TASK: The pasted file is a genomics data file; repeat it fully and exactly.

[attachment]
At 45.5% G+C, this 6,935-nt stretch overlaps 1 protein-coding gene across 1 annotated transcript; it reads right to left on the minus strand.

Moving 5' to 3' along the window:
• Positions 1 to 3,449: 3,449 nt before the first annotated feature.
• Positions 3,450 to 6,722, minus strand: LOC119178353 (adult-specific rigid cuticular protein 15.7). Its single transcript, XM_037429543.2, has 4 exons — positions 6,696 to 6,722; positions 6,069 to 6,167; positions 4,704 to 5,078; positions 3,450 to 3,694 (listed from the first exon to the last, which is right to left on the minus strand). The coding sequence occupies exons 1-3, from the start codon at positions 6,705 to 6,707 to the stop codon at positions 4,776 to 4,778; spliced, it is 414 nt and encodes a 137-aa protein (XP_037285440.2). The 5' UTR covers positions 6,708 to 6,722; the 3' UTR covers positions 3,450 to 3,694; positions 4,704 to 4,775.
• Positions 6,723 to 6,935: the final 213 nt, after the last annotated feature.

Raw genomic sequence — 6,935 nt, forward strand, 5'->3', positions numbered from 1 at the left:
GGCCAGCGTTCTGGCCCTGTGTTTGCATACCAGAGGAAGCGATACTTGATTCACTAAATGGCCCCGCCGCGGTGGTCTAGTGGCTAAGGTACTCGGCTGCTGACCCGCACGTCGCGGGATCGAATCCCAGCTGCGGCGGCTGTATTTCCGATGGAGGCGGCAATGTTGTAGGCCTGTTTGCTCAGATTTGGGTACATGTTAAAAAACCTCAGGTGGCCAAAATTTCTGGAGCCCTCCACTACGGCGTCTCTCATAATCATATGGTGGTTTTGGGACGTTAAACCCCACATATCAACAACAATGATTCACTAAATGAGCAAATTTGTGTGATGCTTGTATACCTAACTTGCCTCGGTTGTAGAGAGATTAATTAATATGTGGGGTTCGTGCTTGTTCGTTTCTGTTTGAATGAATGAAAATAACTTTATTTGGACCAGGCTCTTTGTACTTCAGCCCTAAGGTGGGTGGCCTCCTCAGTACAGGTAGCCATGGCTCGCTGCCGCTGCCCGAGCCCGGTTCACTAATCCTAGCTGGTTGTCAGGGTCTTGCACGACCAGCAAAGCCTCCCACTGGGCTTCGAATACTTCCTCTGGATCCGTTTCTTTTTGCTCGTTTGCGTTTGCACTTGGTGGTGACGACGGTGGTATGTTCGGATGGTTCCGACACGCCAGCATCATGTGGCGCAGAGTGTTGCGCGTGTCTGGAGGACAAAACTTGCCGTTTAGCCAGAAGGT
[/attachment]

At 45.5% G+C, this 6,935-nt stretch overlaps 1 protein-coding gene across 1 annotated transcript; it reads right to left on the minus strand.

Moving 5' to 3' along the window:
• Positions 1 to 3,449: 3,449 nt before the first annotated feature.
• Positions 3,450 to 6,722, minus strand: LOC119178353 (adult-specific rigid cuticular protein 15.7). Its single transcript, XM_037429543.2, has 4 exons — positions 6,696 to 6,722; positions 6,069 to 6,167; positions 4,704 to 5,078; positions 3,450 to 3,694 (listed from the first exon to the last, which is right to left on the minus strand). The coding sequence occupies exons 1-3, from the start codon at positions 6,705 to 6,707 to the stop codon at positions 4,776 to 4,778; spliced, it is 414 nt and encodes a 137-aa protein (XP_037285440.2). The 5' UTR covers positions 6,708 to 6,722; the 3' UTR covers positions 3,450 to 3,694; positions 4,704 to 4,775.
• Positions 6,723 to 6,935: the final 213 nt, after the last annotated feature.

Raw genomic sequence — 6,935 nt, forward strand, 5'->3', positions numbered from 1 at the left:
GGCCAGCGTTCTGGCCCTGTGTTTGCATACCAGAGGAAGCGATACTTGATTCACTAAATGGCCCCGCCGCGGTGGTCTAGTGGCTAAGGTACTCGGCTGCTGACCCGCACGTCGCGGGATCGAATCCCAGCTGCGGCGGCTGTATTTCCGATGGAGGCGGCAATGTTGTAGGCCTGTTTGCTCAGATTTGGGTACATGTTAAAAAACCTCAGGTGGCCAAAATTTCTGGAGCCCTCCACTACGGCGTCTCTCATAATCATATGGTGGTTTTGGGACGTTAAACCCCACATATCAACAACAATGATTCACTAAATGAGCAAATTTGTGTGATGCTTGTATACCTAACTTGCCTCGGTTGTAGAGAGATTAATTAATATGTGGGGTTCGTGCTTGTTCGTTTCTGTTTGAATGAATGAAAATAACTTTATTTGGACCAGGCTCTTTGTACTTCAGCCCTAAGGTGGGTGGCCTCCTCAGTACAGGTAGCCATGGCTCGCTGCCGCTGCCCGAGCCCGGTTCACTAATCCTAGCTGGTTGTCAGGGTCTTGCACGACCAGCAAAGCCTCCCACTGGGCTTCGAATACTTCCTCTGGATCCGTTTCTTTTTGCTCGTTTGCGTTTGCACTTGGTGGTGACGACGGTGGTATGTTCGGATGGTTCCGACACGCCAGCATCATGTGGCGCAGAGTGTTGCGCGTGTCTGGAGGACAAAACTTGCCGTTTAGCCAGAAGGT